BitTorrent Sync Flies Around the Cloud
File transfers and syncing go peer-to-peer with Wednesday's launch of BitTorrent Sync, a possible competitor to the likes of Dropbox and iCloud. Company officials say using P2P technology to move files of any size happens faster and in a more secure environment than cloud-based services. BitTorrent Sync is still in alpha mode, so the company says it's open to feedback regarding missing features such as versioning and mobile support.
Apr 24, 2013 3:00 PM PT
The peer-to-peer technology company BitTorrent this week introduced the alpha version of BitTorrent Sync, a service that will let people sync and transfer files between multiple devices.
"There are no file size limits, and the speed of transfer is only limited by your Internet connection," said Brett Nishi, director of product management at BitTorrent. "Because there is no cloud-based server involved, your files are also kept private and stored only on devices to which you grant access."
All traffic on the service is encrypted using a 32-bit key the company calls a "secret". There are three types of secrets -- master, which provides users full access to all files being shared or synced; read-only, which is for one-way sync; and one-time secrets, which offer both access and read-only access.
Read-only and one-time secrets may only be generated for folders operated by master secrets.
Users can generate new secrets for a folder or replace an existing secret with their own Base64 string if it is more than 40 characters long.
BitTorrent Sync is "moving into a field that's already pretty crowded with other offerings," Charles King, principal at Pund-IT Research told TechNewsWorld. "It could be attractive to certain kinds of users and certain kinds of projects because it's built for overly large files, but I'm not sure that it would really be that tempting to companies that are already happy with solutions like Box or Dropbox."
More on BitTorrent Sync
The BitTorrent Sync service, first announced in January, runs on Windows and Mac OS devices. It also runs on versions of Linux that can be installed on computers, and on network attached storage (NAS) devices running Linux on ARM, PowerPC, i386 and x86 64-bit architectures.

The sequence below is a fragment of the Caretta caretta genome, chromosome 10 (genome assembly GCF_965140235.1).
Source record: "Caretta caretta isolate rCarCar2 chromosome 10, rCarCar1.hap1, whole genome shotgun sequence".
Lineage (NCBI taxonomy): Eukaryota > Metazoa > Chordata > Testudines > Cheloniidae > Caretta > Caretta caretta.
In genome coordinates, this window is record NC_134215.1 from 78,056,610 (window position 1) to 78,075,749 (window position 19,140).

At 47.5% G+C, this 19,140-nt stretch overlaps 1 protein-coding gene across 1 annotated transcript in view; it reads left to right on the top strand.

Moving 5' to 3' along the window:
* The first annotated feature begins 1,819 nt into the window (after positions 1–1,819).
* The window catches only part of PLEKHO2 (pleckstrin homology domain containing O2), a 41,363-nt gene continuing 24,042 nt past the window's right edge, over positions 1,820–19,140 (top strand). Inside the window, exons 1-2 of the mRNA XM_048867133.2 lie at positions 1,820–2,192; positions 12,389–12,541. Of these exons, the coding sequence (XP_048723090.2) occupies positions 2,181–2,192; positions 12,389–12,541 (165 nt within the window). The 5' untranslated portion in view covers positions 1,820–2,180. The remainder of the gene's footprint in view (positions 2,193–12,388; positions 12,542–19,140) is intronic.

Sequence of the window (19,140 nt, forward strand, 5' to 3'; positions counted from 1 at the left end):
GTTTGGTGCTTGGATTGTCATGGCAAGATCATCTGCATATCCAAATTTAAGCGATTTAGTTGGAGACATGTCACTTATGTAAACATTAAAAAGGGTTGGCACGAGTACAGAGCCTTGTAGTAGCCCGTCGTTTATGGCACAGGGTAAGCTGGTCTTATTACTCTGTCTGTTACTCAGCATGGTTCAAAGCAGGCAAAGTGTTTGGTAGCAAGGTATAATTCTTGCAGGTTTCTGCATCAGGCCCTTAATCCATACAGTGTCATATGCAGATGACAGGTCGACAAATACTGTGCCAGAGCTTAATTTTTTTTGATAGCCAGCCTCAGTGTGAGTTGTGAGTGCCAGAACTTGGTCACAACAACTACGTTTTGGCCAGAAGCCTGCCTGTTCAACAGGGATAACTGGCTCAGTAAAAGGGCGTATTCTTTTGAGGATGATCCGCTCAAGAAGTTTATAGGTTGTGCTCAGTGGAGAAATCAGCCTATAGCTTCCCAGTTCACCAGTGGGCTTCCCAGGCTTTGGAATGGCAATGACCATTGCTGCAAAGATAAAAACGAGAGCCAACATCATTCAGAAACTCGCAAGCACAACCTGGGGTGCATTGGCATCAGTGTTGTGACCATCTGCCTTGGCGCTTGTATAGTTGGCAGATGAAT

A BitTorrent forum says supported NAS devices include some models from Synology, QNAP, Western Digital, iOmega, ZyXel and D-Link. The service also supports the Raspberry Pi computer.
When a file is added to a shared folder, the changes begin syncing immediately on all systems except Mac OS X 10.6, where they may be delayed by up to 10 minutes because of system peculiarities. If a user changes a file inside a shared folder, syncing will begin after the file is saved or closed.
Keeping Track of Files
Only the latest version of a synced file is saved. BitTorrent Sync will sync the latest file added to it even if that's not the newest version of the file.
This may be a problem because "one of the arguments for sites like this, and it's particularly the case when you talk to people like Box, Dropbox and others, is that these sites are designed to facilitate collaborative development," King said. "If you're working on a long report into which multiple people have input editorial capabilities, you don't want a single file being overwritten repeatedly without being able to tell what changes various people have made."
In applications that have any sort of compliance oversight, "by definition you almost have to be able to trace back the history of changes made to a given project," he added. "Overwriting would not be appropriate in that event."
BitTorrent Sync is an alpha product, Nishi told TechNewsWorld. "We've focused on the core technology of syncing, reliability and control in the Alpha." As the company moves to the beta release it will "solidify those characteristics and add functionality based on users' experience and feedback."
Versioning, which is where older copies of synced files are saved, "is certainly of interest to our users and is something we are evaluating."